Rising prices and high inflation are by far the most common problems for consumers this year. This was the result of a representative survey commissioned by the online termination portal Aboalarm and the results of which are available exclusively to WELT AM SONNTAG.
Around 40 percent of citizens named the generally high cost of living as the biggest problem. For comparison: at the end of 2021, only one in four said so. People on low incomes are most worried about the ongoing price increases, specifically 45 percent of consumers with an income of less than 1500 euros net per month.
The anger about the record prices for electricity and gas, on the other hand, is still limited. Only one in four named energy costs as the biggest problem at the moment. "In the case of electricity, the abolition of the EEG surcharge only relieves households in the short term because it does not compensate for the additional costs due to rising electricity prices," says subscription alarm savings expert Felix Riesenberg.
In the case of gas, the discounts for many customers have not increased at all. "Even tenants are not yet feeling the current price wave, but rather only concentrated on the utility bill next spring," says Riesenberg.
Nevertheless, the high energy costs have become a bigger problem from the consumer's point of view than the fuel prices. The slight easing at the petrol stations ensures that the petrol bill is the biggest consumer annoyance for only one in five Germans.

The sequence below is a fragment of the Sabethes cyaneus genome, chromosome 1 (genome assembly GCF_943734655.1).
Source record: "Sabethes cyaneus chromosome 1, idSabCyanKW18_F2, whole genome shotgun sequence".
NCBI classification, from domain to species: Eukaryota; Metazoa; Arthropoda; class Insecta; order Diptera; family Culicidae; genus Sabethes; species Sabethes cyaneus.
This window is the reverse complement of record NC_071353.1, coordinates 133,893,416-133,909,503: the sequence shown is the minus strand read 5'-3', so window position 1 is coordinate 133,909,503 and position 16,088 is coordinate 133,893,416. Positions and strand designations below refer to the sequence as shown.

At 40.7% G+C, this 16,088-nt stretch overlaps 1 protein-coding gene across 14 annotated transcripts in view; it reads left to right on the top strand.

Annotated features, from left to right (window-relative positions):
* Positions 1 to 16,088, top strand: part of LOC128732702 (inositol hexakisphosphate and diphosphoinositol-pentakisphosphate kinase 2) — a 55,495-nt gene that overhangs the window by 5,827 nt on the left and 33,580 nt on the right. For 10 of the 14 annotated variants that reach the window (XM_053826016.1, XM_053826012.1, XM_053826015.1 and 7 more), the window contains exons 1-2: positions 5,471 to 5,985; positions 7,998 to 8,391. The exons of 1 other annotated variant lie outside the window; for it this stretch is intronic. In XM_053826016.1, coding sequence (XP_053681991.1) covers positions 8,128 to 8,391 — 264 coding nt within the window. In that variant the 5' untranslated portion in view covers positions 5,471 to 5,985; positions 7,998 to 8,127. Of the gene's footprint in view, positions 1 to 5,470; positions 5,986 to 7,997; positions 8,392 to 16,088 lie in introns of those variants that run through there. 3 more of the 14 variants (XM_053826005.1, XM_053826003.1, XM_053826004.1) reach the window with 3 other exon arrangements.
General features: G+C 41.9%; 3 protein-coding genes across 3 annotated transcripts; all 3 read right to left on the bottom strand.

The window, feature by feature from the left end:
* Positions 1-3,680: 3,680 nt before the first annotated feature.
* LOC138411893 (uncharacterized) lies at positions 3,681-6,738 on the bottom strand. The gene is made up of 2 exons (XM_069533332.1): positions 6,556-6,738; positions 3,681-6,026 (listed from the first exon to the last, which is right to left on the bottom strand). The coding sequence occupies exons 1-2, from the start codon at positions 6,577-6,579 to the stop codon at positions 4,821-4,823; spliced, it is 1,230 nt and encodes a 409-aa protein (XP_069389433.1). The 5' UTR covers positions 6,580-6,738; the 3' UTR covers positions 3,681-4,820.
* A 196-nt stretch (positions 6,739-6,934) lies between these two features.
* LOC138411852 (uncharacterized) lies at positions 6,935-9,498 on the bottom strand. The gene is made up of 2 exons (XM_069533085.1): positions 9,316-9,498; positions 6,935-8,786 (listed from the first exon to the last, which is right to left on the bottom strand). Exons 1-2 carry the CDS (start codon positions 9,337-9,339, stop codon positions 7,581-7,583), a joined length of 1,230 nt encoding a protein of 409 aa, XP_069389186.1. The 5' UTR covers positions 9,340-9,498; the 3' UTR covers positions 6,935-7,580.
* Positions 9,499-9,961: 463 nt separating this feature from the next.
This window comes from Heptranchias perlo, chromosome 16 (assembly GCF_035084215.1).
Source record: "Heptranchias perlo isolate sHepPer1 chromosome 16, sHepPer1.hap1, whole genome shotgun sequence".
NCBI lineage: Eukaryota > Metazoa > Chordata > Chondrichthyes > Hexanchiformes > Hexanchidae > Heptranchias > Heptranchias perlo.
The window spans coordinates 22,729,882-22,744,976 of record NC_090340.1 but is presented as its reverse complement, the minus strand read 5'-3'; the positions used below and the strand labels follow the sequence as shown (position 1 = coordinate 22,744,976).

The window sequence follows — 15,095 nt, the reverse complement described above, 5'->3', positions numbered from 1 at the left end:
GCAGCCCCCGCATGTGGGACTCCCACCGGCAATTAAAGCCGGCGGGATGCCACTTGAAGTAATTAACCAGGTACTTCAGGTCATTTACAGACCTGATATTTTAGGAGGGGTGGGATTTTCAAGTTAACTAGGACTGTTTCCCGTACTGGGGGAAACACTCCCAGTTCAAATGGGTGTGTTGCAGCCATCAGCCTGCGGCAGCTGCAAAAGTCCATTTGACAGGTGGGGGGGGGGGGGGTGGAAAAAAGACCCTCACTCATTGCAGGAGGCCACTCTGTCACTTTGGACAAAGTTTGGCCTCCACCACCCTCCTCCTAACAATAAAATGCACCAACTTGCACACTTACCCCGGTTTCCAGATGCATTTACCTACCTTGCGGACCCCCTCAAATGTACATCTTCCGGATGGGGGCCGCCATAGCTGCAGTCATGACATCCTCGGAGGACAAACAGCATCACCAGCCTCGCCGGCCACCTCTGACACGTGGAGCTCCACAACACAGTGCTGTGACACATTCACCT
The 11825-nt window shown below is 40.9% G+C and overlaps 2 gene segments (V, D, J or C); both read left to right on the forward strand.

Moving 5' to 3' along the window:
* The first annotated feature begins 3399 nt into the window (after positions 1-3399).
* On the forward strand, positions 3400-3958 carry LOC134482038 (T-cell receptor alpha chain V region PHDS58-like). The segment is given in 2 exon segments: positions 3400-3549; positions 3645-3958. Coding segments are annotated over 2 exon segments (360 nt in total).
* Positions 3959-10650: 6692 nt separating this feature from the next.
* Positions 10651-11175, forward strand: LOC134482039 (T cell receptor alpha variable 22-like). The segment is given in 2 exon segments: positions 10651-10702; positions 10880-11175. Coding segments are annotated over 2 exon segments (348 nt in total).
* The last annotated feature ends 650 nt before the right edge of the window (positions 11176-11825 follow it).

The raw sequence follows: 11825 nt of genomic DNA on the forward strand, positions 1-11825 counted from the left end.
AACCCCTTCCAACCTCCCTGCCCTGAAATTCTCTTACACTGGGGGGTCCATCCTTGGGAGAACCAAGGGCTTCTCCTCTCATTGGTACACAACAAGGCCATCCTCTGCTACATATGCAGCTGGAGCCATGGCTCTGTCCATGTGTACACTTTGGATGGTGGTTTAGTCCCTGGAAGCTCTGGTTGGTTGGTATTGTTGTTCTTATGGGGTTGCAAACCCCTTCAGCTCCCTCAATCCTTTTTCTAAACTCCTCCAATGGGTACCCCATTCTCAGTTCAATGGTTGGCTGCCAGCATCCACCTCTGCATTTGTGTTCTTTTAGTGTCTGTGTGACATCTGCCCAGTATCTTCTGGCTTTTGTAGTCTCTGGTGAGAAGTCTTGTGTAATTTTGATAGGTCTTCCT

At the beginning of the year, the cost of fuel was still in second place on the trouble list. "After the summer break in the Bundestag, the federal government must quickly take measures to ensure that food, heat and mobility remain affordable for everyone, and specifically relieve people with low incomes," demands Riesenberg.
The current chaos in air and train travel, on the other hand, upsets very few. Only 2.6 percent said this was their biggest problem - and thus significantly less than in the past Corona summer, when the corresponding value was 8.3 percent. Instead, consumers are burdened more heavily by high rents, unwanted telemarketing calls or bank charges and negative interest rates. A total of 1037 adults were interviewed between July 12th and 13th for the survey.
According to a recent survey by the market research institute GfK, consumers see savings potential primarily when shopping for groceries and personal care products. Between January and May, they reached the shelves less often. Accordingly, consumers primarily avoided meat and sausage products, fresh fruit or vegetables and fresh baked goods.
With these products, consumers would quickly adapt their strategies by buying less, resorting to offer prices or switching from manufacturer brands to cheaper own brands, according to GfK. However, this year's holiday shows hardly any restraint. The number of bookings for private trips in the current summer season is comparable to 2019, i.e. before the pandemic, and in some cases even exceeded it.
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